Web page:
When Bones dies in a struggle for the map, Jim narrowly escapes with his life and Bones’ prize possession. With a sturdy crew in place led by Long John Silver, and with Jim under the protection of a doctor, a nobleman and a stoic ship’s captain, they set sail in search of their fortunes. As greed escalates, mutiny threatens and loyalties are forever broken.

Armed and hungry for the treasure, the camps arrive where “X” marks the spot. Will they find the treasure? And if so, at what cost? Rep audiences will be the first to find out!

“This thrilling tale introduces us to a young boy caught up in a world not of his making, a world of greed and betrayal,” says Hupp. “With a fresh new take on the famous story that defined the idea of adventure, this production shines anew as we all embark on the journey.”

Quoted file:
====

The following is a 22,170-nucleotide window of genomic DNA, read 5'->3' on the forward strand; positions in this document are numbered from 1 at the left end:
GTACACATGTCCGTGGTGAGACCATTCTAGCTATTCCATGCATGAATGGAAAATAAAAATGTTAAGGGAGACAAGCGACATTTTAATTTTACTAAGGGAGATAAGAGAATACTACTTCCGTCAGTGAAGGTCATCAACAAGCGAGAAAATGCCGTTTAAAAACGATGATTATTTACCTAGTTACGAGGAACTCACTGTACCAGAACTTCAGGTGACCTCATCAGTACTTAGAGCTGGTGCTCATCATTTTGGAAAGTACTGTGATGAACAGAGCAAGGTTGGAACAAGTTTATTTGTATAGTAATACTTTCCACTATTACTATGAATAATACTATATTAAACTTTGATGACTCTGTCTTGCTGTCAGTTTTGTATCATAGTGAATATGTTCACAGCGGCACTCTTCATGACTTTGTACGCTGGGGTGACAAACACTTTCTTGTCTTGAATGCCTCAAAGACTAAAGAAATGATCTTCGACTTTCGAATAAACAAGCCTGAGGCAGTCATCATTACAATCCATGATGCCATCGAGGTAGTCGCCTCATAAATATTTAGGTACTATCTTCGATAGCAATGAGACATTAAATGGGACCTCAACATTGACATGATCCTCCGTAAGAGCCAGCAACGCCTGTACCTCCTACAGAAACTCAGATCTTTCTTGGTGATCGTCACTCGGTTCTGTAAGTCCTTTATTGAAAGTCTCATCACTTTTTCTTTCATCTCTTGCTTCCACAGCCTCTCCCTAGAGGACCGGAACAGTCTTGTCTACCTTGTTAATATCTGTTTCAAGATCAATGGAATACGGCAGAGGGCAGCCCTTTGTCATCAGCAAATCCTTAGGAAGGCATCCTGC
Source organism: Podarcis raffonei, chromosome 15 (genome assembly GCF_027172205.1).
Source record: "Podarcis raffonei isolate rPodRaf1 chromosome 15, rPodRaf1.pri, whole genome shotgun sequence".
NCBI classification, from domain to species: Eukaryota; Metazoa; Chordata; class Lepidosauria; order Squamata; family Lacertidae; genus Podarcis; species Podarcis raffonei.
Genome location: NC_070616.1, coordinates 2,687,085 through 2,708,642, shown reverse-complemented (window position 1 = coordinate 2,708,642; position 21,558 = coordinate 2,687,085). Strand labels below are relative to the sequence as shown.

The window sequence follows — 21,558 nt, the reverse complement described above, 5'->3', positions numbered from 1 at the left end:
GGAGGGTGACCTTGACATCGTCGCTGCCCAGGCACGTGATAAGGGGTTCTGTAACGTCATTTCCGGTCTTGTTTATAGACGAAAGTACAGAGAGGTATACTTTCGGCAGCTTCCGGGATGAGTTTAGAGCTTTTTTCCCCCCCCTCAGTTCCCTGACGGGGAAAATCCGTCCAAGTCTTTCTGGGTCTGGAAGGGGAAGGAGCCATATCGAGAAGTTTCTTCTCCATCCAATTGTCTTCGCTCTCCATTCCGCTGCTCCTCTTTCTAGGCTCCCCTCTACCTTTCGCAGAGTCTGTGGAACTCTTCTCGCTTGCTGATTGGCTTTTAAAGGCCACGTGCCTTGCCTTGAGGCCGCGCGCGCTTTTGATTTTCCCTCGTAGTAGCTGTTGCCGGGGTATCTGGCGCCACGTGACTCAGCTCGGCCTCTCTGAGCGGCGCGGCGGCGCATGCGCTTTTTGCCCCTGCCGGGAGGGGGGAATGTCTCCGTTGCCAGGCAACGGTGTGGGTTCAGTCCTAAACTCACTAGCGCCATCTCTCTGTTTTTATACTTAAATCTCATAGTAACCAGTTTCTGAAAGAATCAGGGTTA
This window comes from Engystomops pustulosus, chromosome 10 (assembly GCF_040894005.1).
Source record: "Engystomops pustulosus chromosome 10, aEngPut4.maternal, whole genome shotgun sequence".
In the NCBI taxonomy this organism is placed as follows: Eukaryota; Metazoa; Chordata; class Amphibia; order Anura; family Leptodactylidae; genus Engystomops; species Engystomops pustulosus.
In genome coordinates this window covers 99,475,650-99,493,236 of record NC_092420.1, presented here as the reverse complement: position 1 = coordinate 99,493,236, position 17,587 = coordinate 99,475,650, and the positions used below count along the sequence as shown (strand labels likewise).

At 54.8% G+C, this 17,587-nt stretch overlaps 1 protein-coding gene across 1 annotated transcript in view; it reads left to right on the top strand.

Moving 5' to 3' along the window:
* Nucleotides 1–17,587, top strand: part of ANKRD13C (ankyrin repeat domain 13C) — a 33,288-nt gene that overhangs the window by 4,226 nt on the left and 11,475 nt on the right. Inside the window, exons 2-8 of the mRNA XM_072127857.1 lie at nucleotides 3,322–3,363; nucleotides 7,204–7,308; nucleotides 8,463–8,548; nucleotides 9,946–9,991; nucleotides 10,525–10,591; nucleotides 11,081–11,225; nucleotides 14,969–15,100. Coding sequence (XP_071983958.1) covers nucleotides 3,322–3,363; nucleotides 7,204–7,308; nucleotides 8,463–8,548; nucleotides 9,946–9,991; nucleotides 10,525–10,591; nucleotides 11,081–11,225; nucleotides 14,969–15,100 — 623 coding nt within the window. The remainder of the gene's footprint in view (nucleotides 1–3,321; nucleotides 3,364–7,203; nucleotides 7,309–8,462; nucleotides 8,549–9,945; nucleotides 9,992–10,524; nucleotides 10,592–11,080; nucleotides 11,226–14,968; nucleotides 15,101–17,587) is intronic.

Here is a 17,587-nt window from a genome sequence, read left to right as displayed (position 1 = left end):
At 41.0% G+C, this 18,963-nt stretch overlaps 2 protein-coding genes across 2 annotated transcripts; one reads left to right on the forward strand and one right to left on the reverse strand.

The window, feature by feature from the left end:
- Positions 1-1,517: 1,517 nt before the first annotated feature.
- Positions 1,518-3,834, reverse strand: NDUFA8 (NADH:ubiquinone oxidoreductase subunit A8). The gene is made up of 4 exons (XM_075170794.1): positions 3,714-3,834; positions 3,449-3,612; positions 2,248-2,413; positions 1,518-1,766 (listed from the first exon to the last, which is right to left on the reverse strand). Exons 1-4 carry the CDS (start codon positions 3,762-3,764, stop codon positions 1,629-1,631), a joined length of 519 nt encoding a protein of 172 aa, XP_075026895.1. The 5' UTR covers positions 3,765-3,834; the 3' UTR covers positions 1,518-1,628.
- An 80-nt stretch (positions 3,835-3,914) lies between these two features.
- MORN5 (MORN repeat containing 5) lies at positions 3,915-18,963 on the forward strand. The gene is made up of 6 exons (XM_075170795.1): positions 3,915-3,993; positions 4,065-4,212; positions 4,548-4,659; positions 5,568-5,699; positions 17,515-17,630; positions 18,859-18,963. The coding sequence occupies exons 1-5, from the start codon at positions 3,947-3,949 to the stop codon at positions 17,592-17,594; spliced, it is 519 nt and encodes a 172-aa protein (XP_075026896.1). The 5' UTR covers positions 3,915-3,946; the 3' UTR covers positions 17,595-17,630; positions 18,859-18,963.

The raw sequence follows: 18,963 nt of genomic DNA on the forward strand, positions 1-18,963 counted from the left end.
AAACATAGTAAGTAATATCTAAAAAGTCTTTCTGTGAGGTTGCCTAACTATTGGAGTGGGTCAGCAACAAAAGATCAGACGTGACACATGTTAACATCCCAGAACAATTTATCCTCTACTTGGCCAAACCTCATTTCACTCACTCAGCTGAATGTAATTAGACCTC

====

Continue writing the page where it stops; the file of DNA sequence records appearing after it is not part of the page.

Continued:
Never has the pursuit of the American dream been more relevant than it is today. Up next in the season is Death of a Salesman, directed by Robert Hupp, and running April 26 – May 12, 2013.

“Attention must be paid,” wrote the legendary Arthur Miller, the playwright who brought us The Crucible, All My Sons and A View from the Bridge, in this classic tragedy first published in 1949. Death of a Salesman went on to win the Pulitzer Prize for Drama, the Tony Award for Best Play and the New York Critics’ Circle Best Play award.

Some critics claim Death of a Salesman is the greatest American play. Rep audiences have the opportunity to decide for themselves as Arthur Miller’s Pulitzer Prize and Tony Award-winning drama explodes on The Rep stage for the first time.